Britain's new economic muscle brings respect, some boasting
Washington — For decades, Britain was the economic wimp of Western Europe. No longer, says Chancellor of the Exchequer Nigel Lawson. The United Kingdom is now into its seventh year of economic growth of about 3 percent a year in real terms with low inflation - a performance he terms ``remarkable.''
This year the British economy promises to grow at least 3.4 percent, the highest rate for any industrial democracy.
In fact, Britain will catch up economically with France ``reasonably soon,'' Mr. Lawson figures. It will take longer to reach the level of prosperity of West Germany, still the strongest economy in Europe.
Moreover, British representatives abroad are no longer getting sand thrown figuratively in their faces, Lawson noted in a recent interview. He was here for the joint annual meeting of the International Monetary Fund and World Bank.
Britain's economic performance has attracted greater respect. ``This is clear from the way we are regarded throughout the world,'' Lawson claims.
One index of this respect is the ``worldwide desire of the financial community to set up office in London,'' says the chancellor. As a result, London has become not only the most international of the major financial communities, more so than Tokyo or New York. Although recent weeks have seen some layoffs at banks, brokerages, and securities firms, which had overstaffed after last year's ``Big Bang'' of deregulation, Lawson still believes London is ``the leading financial center.''
He referred to a recent speech by US Treasury Secretary James Baker III complaining about the unsatisfactory regulatory system for the financial community in the United States. That regulation, says Lawson, has prompted some financial services business to locate elsewhere in the world, including London.
British investors have also moved the nation from being a net debtor on an international basis in 1979, when the Conservative government of Prime Minister Margaret Thatcher took power, to a net creditor of more than $114 billion at the last count.
``That,'' says Lawson, ``is the strongest [creditor] position of any country in the world apart from Japan.'' Income from those foreign investments offsets a large part of Britain's trade deficits, he adds.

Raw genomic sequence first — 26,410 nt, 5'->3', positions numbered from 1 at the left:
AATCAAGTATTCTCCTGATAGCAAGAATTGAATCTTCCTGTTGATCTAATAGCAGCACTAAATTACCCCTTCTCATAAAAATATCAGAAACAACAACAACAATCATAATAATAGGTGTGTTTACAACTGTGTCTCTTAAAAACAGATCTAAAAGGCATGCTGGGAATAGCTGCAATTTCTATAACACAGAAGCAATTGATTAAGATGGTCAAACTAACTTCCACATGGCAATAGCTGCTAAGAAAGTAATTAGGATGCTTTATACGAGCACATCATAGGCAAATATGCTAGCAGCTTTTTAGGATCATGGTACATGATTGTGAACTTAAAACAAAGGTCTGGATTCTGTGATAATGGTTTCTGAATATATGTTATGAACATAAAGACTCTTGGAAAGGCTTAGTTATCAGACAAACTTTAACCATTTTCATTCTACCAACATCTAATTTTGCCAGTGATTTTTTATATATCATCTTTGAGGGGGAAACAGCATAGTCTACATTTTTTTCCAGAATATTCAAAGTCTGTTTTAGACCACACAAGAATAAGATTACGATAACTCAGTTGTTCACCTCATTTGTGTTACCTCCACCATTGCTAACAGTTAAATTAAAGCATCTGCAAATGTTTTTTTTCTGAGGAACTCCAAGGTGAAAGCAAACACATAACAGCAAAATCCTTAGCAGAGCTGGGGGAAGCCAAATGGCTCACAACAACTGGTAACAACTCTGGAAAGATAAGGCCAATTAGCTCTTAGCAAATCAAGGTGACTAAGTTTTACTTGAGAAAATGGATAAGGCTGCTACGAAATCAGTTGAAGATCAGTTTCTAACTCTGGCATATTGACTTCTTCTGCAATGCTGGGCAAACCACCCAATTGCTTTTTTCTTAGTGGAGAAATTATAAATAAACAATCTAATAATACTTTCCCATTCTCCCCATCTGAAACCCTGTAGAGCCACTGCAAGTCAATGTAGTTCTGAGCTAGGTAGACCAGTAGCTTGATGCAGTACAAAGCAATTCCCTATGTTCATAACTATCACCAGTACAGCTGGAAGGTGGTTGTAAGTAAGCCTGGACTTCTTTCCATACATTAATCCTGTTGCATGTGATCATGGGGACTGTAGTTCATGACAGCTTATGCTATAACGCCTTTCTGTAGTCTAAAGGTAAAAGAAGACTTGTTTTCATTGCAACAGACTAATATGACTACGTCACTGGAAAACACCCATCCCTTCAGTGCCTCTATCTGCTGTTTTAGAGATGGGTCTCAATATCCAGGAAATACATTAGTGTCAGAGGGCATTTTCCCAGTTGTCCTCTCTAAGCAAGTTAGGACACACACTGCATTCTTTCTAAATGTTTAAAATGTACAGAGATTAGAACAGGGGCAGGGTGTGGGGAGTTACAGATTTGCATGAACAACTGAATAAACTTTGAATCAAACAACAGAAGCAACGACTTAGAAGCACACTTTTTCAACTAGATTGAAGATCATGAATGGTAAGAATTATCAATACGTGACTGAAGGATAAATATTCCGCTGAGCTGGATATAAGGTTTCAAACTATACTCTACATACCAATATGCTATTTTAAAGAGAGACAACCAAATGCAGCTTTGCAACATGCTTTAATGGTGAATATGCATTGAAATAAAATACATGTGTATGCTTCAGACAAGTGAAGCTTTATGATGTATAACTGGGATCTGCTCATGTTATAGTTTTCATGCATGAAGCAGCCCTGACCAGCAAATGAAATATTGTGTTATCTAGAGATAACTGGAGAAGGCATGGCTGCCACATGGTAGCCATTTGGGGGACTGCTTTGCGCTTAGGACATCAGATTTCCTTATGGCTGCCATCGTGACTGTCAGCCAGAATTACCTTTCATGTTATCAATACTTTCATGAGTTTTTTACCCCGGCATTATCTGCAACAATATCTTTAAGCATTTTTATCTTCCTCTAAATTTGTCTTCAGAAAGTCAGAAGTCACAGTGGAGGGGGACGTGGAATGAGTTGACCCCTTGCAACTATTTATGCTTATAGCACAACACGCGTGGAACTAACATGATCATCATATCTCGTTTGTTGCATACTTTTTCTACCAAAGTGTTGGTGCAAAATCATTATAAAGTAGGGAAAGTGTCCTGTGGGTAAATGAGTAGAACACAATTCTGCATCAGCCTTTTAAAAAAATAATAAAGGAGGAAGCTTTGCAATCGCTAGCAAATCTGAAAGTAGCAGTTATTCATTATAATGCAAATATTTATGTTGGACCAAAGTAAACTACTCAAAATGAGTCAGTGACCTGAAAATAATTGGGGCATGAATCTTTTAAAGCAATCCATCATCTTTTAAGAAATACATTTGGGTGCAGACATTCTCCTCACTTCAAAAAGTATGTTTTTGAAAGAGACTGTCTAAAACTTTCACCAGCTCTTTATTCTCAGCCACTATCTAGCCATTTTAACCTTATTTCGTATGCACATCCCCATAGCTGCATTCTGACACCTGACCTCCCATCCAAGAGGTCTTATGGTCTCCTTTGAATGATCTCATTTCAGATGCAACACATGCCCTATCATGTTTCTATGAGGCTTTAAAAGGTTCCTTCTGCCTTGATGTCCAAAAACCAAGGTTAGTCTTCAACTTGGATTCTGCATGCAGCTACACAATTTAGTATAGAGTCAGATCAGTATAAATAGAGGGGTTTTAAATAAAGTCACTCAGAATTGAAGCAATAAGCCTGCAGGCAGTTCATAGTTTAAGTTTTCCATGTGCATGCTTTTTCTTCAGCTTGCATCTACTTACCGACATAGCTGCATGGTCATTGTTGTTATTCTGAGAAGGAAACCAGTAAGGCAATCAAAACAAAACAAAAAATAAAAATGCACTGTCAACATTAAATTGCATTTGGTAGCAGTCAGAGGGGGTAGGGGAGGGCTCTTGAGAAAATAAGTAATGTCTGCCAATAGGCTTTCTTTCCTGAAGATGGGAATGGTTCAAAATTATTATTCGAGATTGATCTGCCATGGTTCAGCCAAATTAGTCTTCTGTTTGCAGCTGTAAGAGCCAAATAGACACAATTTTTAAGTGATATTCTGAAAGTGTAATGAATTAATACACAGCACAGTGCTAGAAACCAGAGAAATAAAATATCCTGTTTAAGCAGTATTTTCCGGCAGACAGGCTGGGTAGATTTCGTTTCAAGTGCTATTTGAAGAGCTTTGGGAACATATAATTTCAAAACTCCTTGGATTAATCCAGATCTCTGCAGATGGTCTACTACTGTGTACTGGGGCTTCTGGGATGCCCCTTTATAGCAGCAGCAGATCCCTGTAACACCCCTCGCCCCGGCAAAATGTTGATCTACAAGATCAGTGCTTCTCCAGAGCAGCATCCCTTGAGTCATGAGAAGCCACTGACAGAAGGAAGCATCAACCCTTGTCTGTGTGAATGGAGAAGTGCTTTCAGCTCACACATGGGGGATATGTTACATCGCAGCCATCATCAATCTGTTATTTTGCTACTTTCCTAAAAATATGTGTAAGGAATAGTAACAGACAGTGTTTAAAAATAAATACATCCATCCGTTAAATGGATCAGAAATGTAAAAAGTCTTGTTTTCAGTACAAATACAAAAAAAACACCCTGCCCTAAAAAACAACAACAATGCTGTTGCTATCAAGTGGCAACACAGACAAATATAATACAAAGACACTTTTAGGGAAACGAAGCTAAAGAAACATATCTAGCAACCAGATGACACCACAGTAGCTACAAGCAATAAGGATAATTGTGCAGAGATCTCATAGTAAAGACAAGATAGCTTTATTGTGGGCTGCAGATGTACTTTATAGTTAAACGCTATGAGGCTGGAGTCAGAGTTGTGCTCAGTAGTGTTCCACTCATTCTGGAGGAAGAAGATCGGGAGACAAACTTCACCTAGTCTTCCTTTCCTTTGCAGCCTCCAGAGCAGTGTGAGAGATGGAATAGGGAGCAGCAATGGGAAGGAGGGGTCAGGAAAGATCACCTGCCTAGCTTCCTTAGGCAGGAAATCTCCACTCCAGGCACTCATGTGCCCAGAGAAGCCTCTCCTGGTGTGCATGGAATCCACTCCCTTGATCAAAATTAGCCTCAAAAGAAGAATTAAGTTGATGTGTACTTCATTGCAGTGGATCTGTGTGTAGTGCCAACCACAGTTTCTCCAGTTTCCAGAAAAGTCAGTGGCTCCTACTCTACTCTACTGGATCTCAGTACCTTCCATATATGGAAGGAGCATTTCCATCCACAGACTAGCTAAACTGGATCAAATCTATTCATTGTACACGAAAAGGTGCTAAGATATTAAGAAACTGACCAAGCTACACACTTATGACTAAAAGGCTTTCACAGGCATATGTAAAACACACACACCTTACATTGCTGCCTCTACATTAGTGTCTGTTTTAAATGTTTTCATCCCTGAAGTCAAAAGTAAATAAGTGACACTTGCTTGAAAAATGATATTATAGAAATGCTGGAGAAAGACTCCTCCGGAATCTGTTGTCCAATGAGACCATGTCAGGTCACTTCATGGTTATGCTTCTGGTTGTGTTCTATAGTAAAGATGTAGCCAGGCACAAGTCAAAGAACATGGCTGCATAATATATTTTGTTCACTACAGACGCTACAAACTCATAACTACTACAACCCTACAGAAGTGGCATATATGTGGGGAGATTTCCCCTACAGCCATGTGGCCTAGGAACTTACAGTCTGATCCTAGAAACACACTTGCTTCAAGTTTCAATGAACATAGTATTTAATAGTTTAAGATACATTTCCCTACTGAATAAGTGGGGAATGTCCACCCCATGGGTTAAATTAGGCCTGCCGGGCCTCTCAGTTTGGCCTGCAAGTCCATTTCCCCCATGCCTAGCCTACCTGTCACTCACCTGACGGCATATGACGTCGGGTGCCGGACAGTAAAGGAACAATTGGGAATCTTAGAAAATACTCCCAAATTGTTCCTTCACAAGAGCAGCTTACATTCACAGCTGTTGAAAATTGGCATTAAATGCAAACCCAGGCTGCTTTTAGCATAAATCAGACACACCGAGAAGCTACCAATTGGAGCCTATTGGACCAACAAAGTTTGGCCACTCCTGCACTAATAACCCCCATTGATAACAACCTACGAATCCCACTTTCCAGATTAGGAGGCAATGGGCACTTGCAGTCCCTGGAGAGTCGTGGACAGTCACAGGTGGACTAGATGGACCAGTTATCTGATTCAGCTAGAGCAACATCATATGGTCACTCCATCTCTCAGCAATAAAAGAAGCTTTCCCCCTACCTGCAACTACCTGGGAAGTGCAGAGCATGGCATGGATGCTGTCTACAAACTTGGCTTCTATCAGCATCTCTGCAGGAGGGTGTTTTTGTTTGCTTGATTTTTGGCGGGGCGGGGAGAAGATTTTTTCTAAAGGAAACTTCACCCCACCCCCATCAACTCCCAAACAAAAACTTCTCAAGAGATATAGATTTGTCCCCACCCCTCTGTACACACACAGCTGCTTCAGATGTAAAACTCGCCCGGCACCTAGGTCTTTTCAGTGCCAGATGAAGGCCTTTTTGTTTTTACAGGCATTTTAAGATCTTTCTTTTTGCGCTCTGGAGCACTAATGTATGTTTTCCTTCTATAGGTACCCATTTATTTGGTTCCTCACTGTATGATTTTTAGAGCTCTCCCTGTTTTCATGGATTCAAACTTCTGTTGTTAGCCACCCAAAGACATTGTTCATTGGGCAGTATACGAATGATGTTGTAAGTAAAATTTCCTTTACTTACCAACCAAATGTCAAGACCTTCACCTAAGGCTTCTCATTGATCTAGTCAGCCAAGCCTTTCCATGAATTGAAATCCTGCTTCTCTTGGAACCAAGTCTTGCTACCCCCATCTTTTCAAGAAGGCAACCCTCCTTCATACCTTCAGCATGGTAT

Lawson also boasted a little about the revival of capitalism in his country. The government has encouraged companies to sell shares to their own companies. It has also privatized about one-third of government-owned enterprises, endeavoring to ensure widespread ownership of the shares of these companies and bringing about $8.5 billion a year to the government's Treasury.
As a result, says Lawson, one adult in five now directly owns shares in a private company, and there are 5.5 million new share-holders. Because of the decline of trade unions in Britain, there will soon be more shareholders than union members, he says. ``That is quite a change,'' he added with obvious pleasure. In Britain, the trade unions are part of the opposition Labour Party. One problem for the Thatcher government has been high unemployment, now standing at 10.2 percent of the labor force. Lawson contended that creating the ``conditions for good economic performance'' helped bring Britian's jobless rate down ``very fast.''
In the past 14 months the number of unemployed has declined by about 400,000. On a proportionate basis, he says, the jobless rate has come down fastest in Wales and the North of England in the past few months, two regions of relatively high unemployment.
Unemployment would come down faster if employers were more restrained in the pay increases they offered their workers, says Lawson. ``That would price more people into work.''
Inflation, he concedes, is ``higher than we would like'' - 4 to 4.5 percent. But with high productivity gains, especially in manufacturing, the cost of each unit of labor has been rising ``quite slowly.'' Lawson also expects that both inflation and the growth rate will fall somewhat in the months ahead.